Follow the Science of Culture Change to Transform Diversity and Inclusion
Create the right systems to sustain meaningful change at your company.
Posted Jul 14, 2020
By Dr. David Rock and Khalil Smith
We’ve written before on the importance of creating priorities, habits, and systems (PHS) when it comes to large-scale culture change.
But with so many organizations taking a renewed—or perhaps unprecedented—interest in reshaping their diversity and inclusion (D&I) efforts to boost inclusion, mitigate bias, and become more human overall, we felt compelled to revisit the model and explain the underlying science. Because when it comes to addressing systemic racism, you can’t do it just by making it a priority.
Here’s the elevator pitch on PHS: Priorities are necessary to change culture, but they are far from sufficient. Too often, leaders over-anchor on getting buy-in on big culture change initiatives and fail to develop the actual behaviors, and systems, to support that change. Sadly, good intentions never turn into implementation, and the status quo remains.
Based on our years of working with organizations to create culture change, via PHS and the supporting science, we can offer clear guidelines for how to create initiatives that not only leave a lasting impact, but result in true transformation.
Here’s what acting boldly right now really looks like.
Getting people to care about an issue is the beginning of the journey, not the end. But that’s easier said than done, as evidenced by the countless organizations pinning their hopes on mandatory bias training as the panacea to their D&I challenges.
As it turns out, mandatory bias training often has the opposite effect on participants—making them more biased, not less. As the research shows, bias is a natural part of being alive. If you have a brain, you have bias.
What that means is organizations that merely make their employees aware of their biases, without giving them the tools to label and mitigate those biases in one another, actually can leave their teams worse off than if they had done no training at all.
Creating lasting behavior change requires making those priorities come alive in everyday behaviors. At NLI, our definition of culture is simple: Culture is shared everyday habits. In other words, it matters less what your people believe, and more how they act—as individuals and with one other.
Our D&I work with clients has shown that implementing the right habits, via NLI’s SEEDS® Model, has led to sustained behavior change on a massive scale. According to our internal data, to date, roughly 78% of more than 9,500 participants—across dozens of companies—are actively mitigating bias at least once a week.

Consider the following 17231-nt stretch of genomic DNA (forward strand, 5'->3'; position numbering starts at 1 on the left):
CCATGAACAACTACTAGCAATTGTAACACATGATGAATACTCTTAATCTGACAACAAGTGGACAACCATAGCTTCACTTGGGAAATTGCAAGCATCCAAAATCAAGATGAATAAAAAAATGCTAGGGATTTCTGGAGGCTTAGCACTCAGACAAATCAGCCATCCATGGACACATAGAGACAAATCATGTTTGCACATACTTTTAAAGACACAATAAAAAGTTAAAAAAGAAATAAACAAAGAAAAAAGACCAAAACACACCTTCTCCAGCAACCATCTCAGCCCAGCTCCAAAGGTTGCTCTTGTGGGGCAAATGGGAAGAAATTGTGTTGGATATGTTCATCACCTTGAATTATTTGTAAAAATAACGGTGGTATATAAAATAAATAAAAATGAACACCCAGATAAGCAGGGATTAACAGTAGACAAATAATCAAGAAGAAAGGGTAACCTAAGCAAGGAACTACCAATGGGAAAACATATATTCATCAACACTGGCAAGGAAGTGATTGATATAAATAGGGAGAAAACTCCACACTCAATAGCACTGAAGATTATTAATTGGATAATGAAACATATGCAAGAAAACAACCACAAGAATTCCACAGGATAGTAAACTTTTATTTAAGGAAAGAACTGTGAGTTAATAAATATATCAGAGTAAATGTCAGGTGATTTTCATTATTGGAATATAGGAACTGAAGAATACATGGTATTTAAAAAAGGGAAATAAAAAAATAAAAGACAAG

That’s what it actually looks like to make something a priority: not just hoping for a change, but acting boldly to create that change.
Lastly, systems are the structural implementations that reinforce habits. They remove obstacles while creating opportunities to shift behavior. And they enable habits to become the norm by making them easy and accessible.
For instance, a hiring manager might look to build the habit of reducing bias in deciding which applicants deserve an interview. A system her team might create is the practice of removing names and identifying characteristics from people’s resumes, in order to more neutrally assess a candidate’s qualifications. This makes the habit of reducing bias less effortful, not more, and ultimately supports the priority of creating a more diverse workforce.
Our mission at the NeuroLeadership Institute is to work with organizations to figure out which aspects of PHS are ideal for each organization. While blanket approaches can be effective, it’s important that leaders think hard about what priorities really matter to their organizations, and then utilize the science of behavior change to develop the habits and systems that make sense for their particular people.
This moment is too important to hope the same old tactics deliver new results. In order to act boldly, leaders must embrace bold ideas—and then direct the full force of their energy to ensure those ideas come to life over the long term.
This post originally appeared in Forbes.